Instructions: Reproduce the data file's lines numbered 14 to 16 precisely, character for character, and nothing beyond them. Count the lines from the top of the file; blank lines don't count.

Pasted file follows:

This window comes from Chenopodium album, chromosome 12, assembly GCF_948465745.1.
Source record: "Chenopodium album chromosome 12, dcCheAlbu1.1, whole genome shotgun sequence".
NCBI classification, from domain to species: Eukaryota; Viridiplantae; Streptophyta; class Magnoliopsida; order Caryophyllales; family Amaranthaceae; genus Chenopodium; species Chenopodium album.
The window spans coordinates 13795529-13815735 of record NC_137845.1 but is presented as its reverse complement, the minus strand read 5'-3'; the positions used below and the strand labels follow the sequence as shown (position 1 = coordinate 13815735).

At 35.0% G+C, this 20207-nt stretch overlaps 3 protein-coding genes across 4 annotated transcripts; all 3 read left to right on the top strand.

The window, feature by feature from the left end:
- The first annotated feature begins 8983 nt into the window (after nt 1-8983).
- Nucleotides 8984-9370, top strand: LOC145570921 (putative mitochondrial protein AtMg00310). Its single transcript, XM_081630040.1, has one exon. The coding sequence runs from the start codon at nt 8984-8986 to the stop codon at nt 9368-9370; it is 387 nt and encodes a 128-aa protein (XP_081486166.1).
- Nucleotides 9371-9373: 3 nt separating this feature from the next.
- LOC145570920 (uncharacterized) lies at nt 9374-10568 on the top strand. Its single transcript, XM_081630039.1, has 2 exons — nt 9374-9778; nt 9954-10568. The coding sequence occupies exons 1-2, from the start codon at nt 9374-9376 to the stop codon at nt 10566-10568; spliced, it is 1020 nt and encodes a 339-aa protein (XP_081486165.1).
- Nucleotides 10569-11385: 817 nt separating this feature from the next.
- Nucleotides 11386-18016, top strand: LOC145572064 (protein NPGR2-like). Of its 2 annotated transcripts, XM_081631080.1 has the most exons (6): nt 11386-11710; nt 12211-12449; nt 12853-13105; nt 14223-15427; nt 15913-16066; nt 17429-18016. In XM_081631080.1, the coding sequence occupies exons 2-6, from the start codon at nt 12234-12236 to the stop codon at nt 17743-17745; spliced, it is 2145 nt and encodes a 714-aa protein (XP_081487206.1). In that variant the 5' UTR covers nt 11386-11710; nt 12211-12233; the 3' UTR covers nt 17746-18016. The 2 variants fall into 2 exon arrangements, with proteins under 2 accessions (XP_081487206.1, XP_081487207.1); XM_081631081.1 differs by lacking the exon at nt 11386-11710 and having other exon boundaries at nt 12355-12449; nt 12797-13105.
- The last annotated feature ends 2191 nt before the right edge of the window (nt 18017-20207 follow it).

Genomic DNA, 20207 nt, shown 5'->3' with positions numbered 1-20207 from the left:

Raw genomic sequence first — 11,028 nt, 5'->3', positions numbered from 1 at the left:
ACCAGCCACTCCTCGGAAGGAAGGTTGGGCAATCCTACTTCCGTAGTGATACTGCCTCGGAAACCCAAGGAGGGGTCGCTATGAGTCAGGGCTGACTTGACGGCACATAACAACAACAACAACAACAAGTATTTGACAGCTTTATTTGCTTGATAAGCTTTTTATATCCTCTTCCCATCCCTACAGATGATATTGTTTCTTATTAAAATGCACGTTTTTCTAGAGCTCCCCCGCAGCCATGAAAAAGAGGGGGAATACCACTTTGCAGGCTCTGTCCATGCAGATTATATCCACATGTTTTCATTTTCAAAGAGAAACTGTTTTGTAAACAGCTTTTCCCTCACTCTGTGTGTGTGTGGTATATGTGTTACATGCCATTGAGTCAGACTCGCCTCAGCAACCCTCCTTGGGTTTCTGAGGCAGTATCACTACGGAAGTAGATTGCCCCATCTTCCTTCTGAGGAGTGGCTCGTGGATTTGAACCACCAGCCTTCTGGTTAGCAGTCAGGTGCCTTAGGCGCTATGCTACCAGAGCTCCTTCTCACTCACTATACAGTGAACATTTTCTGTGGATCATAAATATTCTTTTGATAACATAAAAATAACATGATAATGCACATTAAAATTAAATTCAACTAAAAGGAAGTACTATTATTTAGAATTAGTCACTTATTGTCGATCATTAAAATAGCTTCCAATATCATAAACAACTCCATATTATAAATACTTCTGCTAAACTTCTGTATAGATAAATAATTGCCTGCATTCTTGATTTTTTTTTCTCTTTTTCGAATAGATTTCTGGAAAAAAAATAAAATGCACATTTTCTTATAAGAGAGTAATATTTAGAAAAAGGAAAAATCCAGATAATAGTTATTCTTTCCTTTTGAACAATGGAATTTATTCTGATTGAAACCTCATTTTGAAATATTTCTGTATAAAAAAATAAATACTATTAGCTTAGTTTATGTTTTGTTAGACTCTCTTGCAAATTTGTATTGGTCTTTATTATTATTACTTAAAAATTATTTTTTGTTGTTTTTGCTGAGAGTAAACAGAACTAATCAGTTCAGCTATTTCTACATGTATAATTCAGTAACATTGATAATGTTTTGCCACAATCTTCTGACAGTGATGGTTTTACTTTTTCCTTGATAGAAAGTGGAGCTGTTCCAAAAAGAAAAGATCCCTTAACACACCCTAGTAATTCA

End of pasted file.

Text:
Genomic DNA, 20207 nt, shown 5'->3' with positions numbered 1-20207 from the left:

Raw genomic sequence first — 11,028 nt, 5'->3', positions numbered from 1 at the left:
ACCAGCCACTCCTCGGAAGGAAGGTTGGGCAATCCTACTTCCGTAGTGATACTGCCTCGGAAACCCAAGGAGGGGTCGCTATGAGTCAGGGCTGACTTGACGGCACATAACAACAACAACAACAACAAGTATTTGACAGCTTTATTTGCTTGATAAGCTTTTTATATCCTCTTCCCATCCCTACAGATGATATTGTTTCTTATTAAAATGCACGTTTTTCTAGAGCTCCCCCGCAGCCATGAAAAAGAGGGGGAATACCACTTTGCAGGCTCTGTCCATGCAGATTATATCCACATGTTTTCATTTTCAAAGAGAAACTGTTTTGTAAACAGCTTTTCCCTCACTCTGTGTGTGTGTGGTATATGTGTTACATGCCATTGAGTCAGACTCGCCTCAGCAACCCTCCTTGGGTTTCTGAGGCAGTATCACTACGGAAGTAGATTGCCCCATCTTCCTTCTGAGGAGTGGCTCGTGGATTTGAACCACCAGCCTTCTGGTTAGCAGTCAGGTGCCTTAGGCGCTATGCTACCAGAGCTCCTTCTCACTCACTATACAGTGAACATTTTCTGTGGATCATAAATATTCTTTTGATAACATAAAAATAACATGATAATGCACATTAAAATTAAATTCAACTAAAAGGAAGTACTATTATTTAGAATTAGTCACTTATTGTCGATCATTAAAATAGCTTCCAATATCATAAACAACTCCATATTATAAATACTTCTGCTAAACTTCTGTATAGATAAATAATTGCCTGCATTCTTGATTTTTTTTTCTCTTTTTCGAATAGATTTCTGGAAAAAAAATAAAATGCACATTTTCTTATAAGAGAGTAATATTTAGAAAAAGGAAAAATCCAGATAATAGTTATTCTTTCCTTTTGAACAATGGAATTTATTCTGATTGAAACCTCATTTTGAAATATTTCTGTATAAAAAAATAAATACTATTAGCTTAGTTTATGTTTTGTTAGACTCTCTTGCAAATTTGTATTGGTCTTTATTATTATTACTTAAAAATTATTTTTTGTTGTTTTTGCTGAGAGTAAACAGAACTAATCAGTTCAGCTATTTCTACATGTATAATTCAGTAACATTGATAATGTTTTGCCACAATCTTCTGACAGTGATGGTTTTACTTTTTCCTTGATAGAAAGTGGAGCTGTTCCAAAAAGAAAAGATCCCTTAACACACCCTAGTAATTCA